Service league provides opportunities for young men and moms


Courtesy of Brooke Burnette

Young Men’s Service League allows teenage boys to serve throughout the community with peers and their moms.

As teenage boys begin their ascent into adulthood and discover new-found confidence and independence, it can be hard for mothers to find time to spend with their sons.

This is where the Young Men’s Service League comes into play.

According to the Young Men’s Service League website, YMSL is a local organization that was founded by Pam and Julie Rosener in Plano, Texas . They visualized this group as being a non-profit organization to encourage mothers and sons to get involved with bettering the community by providing food to the homeless, while developing a closer relationship with each other.

“I wanted a chance to give back to my community,” senior Riley Burnette said.” I really liked hanging out with guys in YMSL and figured it would be a great experience.”

Brooke Burnette, a member of YMSL, was looking for a way to spend time with her sons, Riley and Luke,when she came across Young Men’s Service League.

“I actually started [YSML] with Riley in Allen, [and] last year was the first year of the Lovejoy one,” Brooke said. “I was kind of looking for something to do with them, and this organization is something that you do with just your mom.”

Although it may seem that serving the community is all that these members do, there is more to being in YMSL. The leaders hold meetings where the boys talk about leadership and life skills. For example, they’ll practice doing life skills such as changing a tire or tying a tie.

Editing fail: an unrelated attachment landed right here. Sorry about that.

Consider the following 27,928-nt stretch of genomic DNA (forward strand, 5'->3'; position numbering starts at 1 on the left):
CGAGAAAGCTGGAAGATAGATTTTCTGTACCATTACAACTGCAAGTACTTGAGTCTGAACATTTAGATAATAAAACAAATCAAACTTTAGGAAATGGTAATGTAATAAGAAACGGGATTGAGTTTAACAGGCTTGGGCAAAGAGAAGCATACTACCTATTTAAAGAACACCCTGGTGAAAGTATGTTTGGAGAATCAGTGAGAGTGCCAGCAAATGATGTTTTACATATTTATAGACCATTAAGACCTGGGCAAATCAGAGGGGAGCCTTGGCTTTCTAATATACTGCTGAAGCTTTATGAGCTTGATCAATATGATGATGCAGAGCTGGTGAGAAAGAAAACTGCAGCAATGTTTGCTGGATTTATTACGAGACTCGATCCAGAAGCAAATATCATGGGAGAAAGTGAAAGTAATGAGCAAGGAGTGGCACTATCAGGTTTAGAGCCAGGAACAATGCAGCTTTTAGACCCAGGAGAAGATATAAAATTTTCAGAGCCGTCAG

Opportunities to help in the community continuously show up throughout the year for the members who have to reach the certain amount of service hours required at a meeting. Samaritan’s Inn is a common organization that the boys help. It’s a place where one can donate items that some people are unable to supply for themselves.

“So far, I’ve gone to Samaritan’s Inn and helped make sandwiches for homeless people,” freshman Mason Hutchins said.

Brooke said she is hopeful that her sons will take away many “important” things from this organization.

“[What I want my sons to take away from YMSL is] just kind of giving heart and a need to always serve in the community, and to give back in any way they can,” Brooke said. “That’s very important to me. I’m hoping that they walk away with that, and especially going forward into college. I want them to always look for an opportunity to help.”